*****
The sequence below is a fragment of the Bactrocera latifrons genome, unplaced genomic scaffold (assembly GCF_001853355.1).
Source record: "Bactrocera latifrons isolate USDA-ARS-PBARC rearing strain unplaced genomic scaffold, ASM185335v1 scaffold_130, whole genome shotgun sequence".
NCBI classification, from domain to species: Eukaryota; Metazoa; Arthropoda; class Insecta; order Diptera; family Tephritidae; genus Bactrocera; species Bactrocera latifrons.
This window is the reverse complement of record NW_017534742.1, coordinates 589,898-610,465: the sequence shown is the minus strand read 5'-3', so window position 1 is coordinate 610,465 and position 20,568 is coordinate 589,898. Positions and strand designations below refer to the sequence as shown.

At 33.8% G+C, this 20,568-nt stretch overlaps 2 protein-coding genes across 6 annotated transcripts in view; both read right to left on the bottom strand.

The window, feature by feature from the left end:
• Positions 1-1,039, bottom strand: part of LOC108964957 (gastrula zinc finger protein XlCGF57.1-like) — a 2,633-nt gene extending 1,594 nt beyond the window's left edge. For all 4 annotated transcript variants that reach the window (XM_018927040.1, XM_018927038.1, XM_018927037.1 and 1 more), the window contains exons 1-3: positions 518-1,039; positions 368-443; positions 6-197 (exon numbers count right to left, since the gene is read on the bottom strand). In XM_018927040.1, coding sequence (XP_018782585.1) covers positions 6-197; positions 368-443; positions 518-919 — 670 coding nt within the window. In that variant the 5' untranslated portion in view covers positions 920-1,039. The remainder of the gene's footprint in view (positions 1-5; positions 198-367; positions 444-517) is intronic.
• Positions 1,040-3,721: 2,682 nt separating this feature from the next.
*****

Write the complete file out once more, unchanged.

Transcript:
The sequence below is a fragment of the Bactrocera latifrons genome, unplaced genomic scaffold (assembly GCF_001853355.1).
Source record: "Bactrocera latifrons isolate USDA-ARS-PBARC rearing strain unplaced genomic scaffold, ASM185335v1 scaffold_130, whole genome shotgun sequence".
NCBI classification, from domain to species: Eukaryota; Metazoa; Arthropoda; class Insecta; order Diptera; family Tephritidae; genus Bactrocera; species Bactrocera latifrons.
This window is the reverse complement of record NW_017534742.1, coordinates 589,898-610,465: the sequence shown is the minus strand read 5'-3', so window position 1 is coordinate 610,465 and position 20,568 is coordinate 589,898. Positions and strand designations below refer to the sequence as shown.

At 33.8% G+C, this 20,568-nt stretch overlaps 2 protein-coding genes across 6 annotated transcripts in view; both read right to left on the bottom strand.

The window, feature by feature from the left end:
• Positions 1-1,039, bottom strand: part of LOC108964957 (gastrula zinc finger protein XlCGF57.1-like) — a 2,633-nt gene extending 1,594 nt beyond the window's left edge. For all 4 annotated transcript variants that reach the window (XM_018927040.1, XM_018927038.1, XM_018927037.1 and 1 more), the window contains exons 1-3: positions 518-1,039; positions 368-443; positions 6-197 (exon numbers count right to left, since the gene is read on the bottom strand). In XM_018927040.1, coding sequence (XP_018782585.1) covers positions 6-197; positions 368-443; positions 518-919 — 670 coding nt within the window. In that variant the 5' untranslated portion in view covers positions 920-1,039. The remainder of the gene's footprint in view (positions 1-5; positions 198-367; positions 444-517) is intronic.
• Positions 1,040-3,721: 2,682 nt separating this feature from the next.